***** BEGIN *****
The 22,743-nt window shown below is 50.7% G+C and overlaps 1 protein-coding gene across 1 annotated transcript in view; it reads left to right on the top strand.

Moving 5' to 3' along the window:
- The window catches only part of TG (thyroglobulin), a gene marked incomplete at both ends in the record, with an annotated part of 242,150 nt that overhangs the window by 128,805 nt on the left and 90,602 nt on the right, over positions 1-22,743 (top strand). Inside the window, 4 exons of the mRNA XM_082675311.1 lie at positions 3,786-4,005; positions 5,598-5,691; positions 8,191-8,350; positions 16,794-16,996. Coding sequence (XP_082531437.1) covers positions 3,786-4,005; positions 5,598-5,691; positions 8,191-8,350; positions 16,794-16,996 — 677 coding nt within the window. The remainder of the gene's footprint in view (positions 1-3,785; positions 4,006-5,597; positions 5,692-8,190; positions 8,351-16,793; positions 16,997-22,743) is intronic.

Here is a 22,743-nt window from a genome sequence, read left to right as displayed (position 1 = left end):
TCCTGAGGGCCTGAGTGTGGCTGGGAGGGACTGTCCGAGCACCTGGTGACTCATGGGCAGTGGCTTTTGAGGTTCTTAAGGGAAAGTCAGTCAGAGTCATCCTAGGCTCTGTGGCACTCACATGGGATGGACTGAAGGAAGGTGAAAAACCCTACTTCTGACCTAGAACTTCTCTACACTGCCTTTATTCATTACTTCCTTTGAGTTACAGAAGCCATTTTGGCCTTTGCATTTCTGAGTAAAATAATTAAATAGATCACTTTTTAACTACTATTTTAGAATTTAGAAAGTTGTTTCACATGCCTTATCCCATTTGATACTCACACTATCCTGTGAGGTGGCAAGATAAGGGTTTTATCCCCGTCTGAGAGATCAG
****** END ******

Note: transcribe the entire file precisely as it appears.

The 22,743-nt window shown below is 50.7% G+C and overlaps 1 protein-coding gene across 1 annotated transcript in view; it reads left to right on the top strand.

Moving 5' to 3' along the window:
- The window catches only part of TG (thyroglobulin), a gene marked incomplete at both ends in the record, with an annotated part of 242,150 nt that overhangs the window by 128,805 nt on the left and 90,602 nt on the right, over positions 1-22,743 (top strand). Inside the window, 4 exons of the mRNA XM_082675311.1 lie at positions 3,786-4,005; positions 5,598-5,691; positions 8,191-8,350; positions 16,794-16,996. Coding sequence (XP_082531437.1) covers positions 3,786-4,005; positions 5,598-5,691; positions 8,191-8,350; positions 16,794-16,996 — 677 coding nt within the window. The remainder of the gene's footprint in view (positions 1-3,785; positions 4,006-5,597; positions 5,692-8,190; positions 8,351-16,793; positions 16,997-22,743) is intronic.

Here is a 22,743-nt window from a genome sequence, read left to right as displayed (position 1 = left end):
TCCTGAGGGCCTGAGTGTGGCTGGGAGGGACTGTCCGAGCACCTGGTGACTCATGGGCAGTGGCTTTTGAGGTTCTTAAGGGAAAGTCAGTCAGAGTCATCCTAGGCTCTGTGGCACTCACATGGGATGGACTGAAGGAAGGTGAAAAACCCTACTTCTGACCTAGAACTTCTCTACACTGCCTTTATTCATTACTTCCTTTGAGTTACAGAAGCCATTTTGGCCTTTGCATTTCTGAGTAAAATAATTAAATAGATCACTTTTTAACTACTATTTTAGAATTTAGAAAGTTGTTTCACATGCCTTATCCCATTTGATACTCACACTATCCTGTGAGGTGGCAAGATAAGGGTTTTATCCCCGTCTGAGAGATCAG